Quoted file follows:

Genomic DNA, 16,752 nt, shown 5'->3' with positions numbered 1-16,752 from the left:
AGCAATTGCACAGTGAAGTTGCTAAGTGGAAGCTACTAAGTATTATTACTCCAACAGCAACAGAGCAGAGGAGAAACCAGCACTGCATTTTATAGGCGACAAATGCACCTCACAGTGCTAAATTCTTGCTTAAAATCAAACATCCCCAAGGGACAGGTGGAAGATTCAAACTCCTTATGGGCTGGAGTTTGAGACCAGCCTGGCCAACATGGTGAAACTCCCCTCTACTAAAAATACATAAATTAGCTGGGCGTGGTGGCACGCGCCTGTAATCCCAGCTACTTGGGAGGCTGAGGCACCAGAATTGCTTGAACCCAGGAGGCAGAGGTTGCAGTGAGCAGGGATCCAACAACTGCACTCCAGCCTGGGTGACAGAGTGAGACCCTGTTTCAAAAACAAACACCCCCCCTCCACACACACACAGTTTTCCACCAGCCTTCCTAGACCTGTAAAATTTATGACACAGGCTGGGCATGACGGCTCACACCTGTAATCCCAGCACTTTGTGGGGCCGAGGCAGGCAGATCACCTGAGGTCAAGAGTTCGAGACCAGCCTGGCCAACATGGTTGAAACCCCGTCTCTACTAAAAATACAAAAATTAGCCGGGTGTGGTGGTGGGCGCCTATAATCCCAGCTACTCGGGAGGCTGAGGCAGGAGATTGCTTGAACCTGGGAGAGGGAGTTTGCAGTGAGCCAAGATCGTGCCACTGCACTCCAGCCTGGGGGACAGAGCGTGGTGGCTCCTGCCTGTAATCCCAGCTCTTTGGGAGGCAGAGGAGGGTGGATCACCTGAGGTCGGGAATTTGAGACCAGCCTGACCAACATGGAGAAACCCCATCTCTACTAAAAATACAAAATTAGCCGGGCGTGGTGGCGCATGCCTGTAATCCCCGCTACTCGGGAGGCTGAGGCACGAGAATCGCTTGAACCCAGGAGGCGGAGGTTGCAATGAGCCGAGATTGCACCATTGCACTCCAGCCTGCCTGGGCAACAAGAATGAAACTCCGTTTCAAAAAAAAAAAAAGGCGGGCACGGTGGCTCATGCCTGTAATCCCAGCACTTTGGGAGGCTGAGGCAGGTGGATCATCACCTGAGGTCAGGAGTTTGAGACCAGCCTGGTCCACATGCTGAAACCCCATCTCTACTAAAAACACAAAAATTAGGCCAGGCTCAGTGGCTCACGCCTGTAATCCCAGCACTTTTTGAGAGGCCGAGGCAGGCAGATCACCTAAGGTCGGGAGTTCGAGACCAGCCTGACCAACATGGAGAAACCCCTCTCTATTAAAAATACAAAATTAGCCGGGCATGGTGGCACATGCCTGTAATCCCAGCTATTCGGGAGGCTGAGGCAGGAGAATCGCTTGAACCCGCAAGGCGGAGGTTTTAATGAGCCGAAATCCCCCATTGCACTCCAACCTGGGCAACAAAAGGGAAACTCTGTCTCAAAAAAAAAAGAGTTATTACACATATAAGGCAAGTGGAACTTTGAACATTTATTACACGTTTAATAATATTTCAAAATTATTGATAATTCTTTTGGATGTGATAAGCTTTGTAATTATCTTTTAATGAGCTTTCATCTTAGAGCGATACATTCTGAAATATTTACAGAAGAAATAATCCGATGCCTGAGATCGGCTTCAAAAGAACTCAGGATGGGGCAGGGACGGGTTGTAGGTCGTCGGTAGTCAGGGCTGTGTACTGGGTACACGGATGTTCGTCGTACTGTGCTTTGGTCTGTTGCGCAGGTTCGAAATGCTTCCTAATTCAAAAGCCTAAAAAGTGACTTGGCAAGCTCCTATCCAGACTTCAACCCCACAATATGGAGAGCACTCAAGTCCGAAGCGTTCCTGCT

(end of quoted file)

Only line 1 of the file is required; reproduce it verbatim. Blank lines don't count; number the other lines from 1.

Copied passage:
Genomic DNA, 16,752 nt, shown 5'->3' with positions numbered 1-16,752 from the left: